4. Stress-inoculation Training

Most people try to avoid thinking about upsetting things. Either that or they dwell on them in unhelpful ways, such as morbidly ruminating about the past or worrying about the future. The Stoics advise us to get into the habit of facing our fears and imagining all the most common misfortunes that may befall us in life: sickness, poverty, rejection, loss, death, and so on. They reasoned that by visualizing these setbacks as if they were already happening, we could potentially prepare ourselves in advance to cope with them better if they ever happen. It’s a very direct method of building emotional resilience, in other words. Seneca calls this premeditatio malorum, or the premeditation of misfortunes.

Modern psychotherapists teach their clients to do many things that resemble this. There are actually around five or six different benefits linked with picturing feared events in this way. From the perspective of Stoicism, the main thing is that we realize that it’s not the thing itself that upsets us but rather our opinions about it, i.e., that we separate our upsetting thoughts from these perceived misfortunes, as noted earlier. However, the Stoics also seem to have realized something that’s very firmly established by research in modern psychotherapy. When we repeatedly imagine upsetting events for a more prolonged amount of time than normal, emotional distress tends to naturally abate, or fade over time, if we allow it to do so.

This takes patience and a little bit of self-discipline but it’s a very robust way of overcoming anxiety, in particular. Donald Meichenbaum, one of the early pioneers of CBT, referred to a similar approach as “stress-inoculation training” (SIT). We inoculate people by giving them an injection that exposes their immune system to a small dose of a particular virus. We can do something similar with the things that cause stress or anxiety, exposing ourselves to them gradually, in small doses, so that we have a chance to build up our psychological coping ability, and emotional resilience. Face your fears in your imagination, therefore, and allow yourself time to patiently master them.

5. The Contemplation of Death

Of all the threats we face in life, death is clearly unique, being absolutely final in nature. The Stoics believed that our fear of death underlies most of our other fears. Seneca therefore says that to learn how to die is to unlearn how to be a slave. He meant that by overcoming our fear of death we liberate ourselves, potentially, from all other fears and attachments.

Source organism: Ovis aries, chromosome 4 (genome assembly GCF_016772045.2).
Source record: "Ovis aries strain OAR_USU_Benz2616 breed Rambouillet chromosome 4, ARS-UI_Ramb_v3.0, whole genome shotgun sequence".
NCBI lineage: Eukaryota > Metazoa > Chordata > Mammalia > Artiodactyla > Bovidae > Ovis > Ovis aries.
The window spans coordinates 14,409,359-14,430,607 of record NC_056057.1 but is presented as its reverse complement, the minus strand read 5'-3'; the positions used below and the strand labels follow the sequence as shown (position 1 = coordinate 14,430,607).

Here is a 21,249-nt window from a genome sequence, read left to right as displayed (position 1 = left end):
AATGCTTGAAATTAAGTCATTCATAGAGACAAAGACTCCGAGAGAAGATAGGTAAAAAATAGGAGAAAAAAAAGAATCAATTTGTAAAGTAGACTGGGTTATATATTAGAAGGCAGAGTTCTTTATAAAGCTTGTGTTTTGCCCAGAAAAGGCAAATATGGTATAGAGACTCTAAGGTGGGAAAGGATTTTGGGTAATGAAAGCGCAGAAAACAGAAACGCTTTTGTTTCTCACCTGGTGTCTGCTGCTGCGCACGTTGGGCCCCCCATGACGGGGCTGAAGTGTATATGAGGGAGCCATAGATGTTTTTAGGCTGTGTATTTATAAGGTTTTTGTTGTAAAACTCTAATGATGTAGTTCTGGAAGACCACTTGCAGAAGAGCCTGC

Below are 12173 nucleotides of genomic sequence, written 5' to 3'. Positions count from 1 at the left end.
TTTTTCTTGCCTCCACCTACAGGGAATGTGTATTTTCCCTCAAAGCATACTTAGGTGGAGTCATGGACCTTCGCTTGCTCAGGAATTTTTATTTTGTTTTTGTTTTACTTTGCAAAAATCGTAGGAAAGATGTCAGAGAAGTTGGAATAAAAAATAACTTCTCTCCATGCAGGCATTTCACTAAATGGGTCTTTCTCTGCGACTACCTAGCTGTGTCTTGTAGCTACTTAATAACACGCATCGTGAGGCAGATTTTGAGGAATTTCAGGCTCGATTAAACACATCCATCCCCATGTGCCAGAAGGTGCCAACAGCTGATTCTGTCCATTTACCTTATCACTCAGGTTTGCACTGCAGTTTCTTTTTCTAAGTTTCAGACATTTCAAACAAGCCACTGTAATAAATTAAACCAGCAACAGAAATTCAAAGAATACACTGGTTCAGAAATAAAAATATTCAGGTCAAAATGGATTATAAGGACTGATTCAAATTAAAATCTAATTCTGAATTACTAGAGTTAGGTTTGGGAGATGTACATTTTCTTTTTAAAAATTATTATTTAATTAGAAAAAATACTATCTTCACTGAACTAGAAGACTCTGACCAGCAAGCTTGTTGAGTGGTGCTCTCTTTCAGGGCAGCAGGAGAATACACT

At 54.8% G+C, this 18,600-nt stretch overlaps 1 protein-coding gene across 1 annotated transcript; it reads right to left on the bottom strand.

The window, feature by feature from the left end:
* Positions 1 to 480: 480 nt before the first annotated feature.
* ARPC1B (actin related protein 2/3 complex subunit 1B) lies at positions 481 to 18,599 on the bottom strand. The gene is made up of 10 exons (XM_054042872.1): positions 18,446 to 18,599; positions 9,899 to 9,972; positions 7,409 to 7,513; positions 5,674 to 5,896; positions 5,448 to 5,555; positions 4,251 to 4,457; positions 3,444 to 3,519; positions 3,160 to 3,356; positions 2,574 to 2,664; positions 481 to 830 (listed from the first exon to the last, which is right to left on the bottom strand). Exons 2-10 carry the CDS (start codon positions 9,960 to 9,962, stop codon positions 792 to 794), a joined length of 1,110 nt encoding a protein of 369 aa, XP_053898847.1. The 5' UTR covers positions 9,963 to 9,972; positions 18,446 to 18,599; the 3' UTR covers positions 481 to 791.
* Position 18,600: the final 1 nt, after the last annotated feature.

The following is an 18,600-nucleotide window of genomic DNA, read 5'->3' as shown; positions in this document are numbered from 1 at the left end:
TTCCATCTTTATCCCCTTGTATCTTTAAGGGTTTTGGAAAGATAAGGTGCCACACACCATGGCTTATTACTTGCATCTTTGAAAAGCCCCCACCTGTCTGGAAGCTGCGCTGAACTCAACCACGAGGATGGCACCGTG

For this reason, the Stoics rehearsed the moment of their own death, as we’ve described them doing above with other misfortunes, such as poverty or exile. However, the contemplation of our own death plays a larger role in Stoicism. Seneca told himself each night, as he fell asleep, that he might not awaken in the morning. Learning to face our own mortality calmly, and with a philosophical attitude, can empower us to re-evaluate our priorities in life.

Things that seem important to the majority of people, often begin to seem trivial, in retrospect, when we face our own death. Accepting our own mortality can also help us to “seize the day” (carpe diem) as the Roman poet Horace said, and to act with greater integrity and self-awareness, from moment to moment, in our daily lives.

6. The View from Above

Finally, one of the most striking, memorable, and popular contemplative techniques found in ancient philosophy. The French scholar Pierre Hadot called this The View from Above and found evidence of it in the writings of philosophers from different schools of thought. However, it features prominently in Stoicism, particularly toward the end of Marcus Aurelius’ Meditations, where it’s mentioned a number of times.

Sometimes it consists in literally imagining things as if viewed from above, like the figure of Zeus, in Greek mythology, looking down on human affairs from Mount Olympus. Sometimes it’s more cosmological and involves imagining our place within the vastness of cosmic time and space:

How small a part of the boundless and unfathomable time is assigned to every man, for it is very soon swallowed up in the eternal! And how small a part of the whole substance, and how small a part of the universal soul, and on what a small clod of the whole earth you creepest! Reflecting on all this, consider nothing to be great, except to act as your nature leads you, and to endure that which the common nature brings. — Meditations, 12.32

In modern psychology, it’s well-known that emotional distress such as heightened anxiety tends to be accompanied by selective attention and narrowing of our focus onto perceived threats. This naturally distorts our perception of events, though. The Stoics realized that by doing the opposite and broadening our perspective we can train our minds to counteract the anxious mode of thinking.

What Next?

I’ve only been able to summarize these techniques here. There’s a lot more to say about each of them. However, I hope that by providing you with a brief introduction to some practical exercises, you’ll have a better understanding of Stoicism as a way of life and not merely as a “pen and ink” philosophy. If you are keen to learn more, check out my free email course A Guide to Stoic Exercises. (You’re also invited to join us on 27th July for a special live webinar hosted on our Instagram account where we’ll be discussing these techniques.)

You’ll learn more quickly by actually doing these exercises, though, rather than just reading about them. So get started putting them into practice to the best of your ability. As Marcus Aurelius once said: Stop arguing about what it means to be a good man and just be one.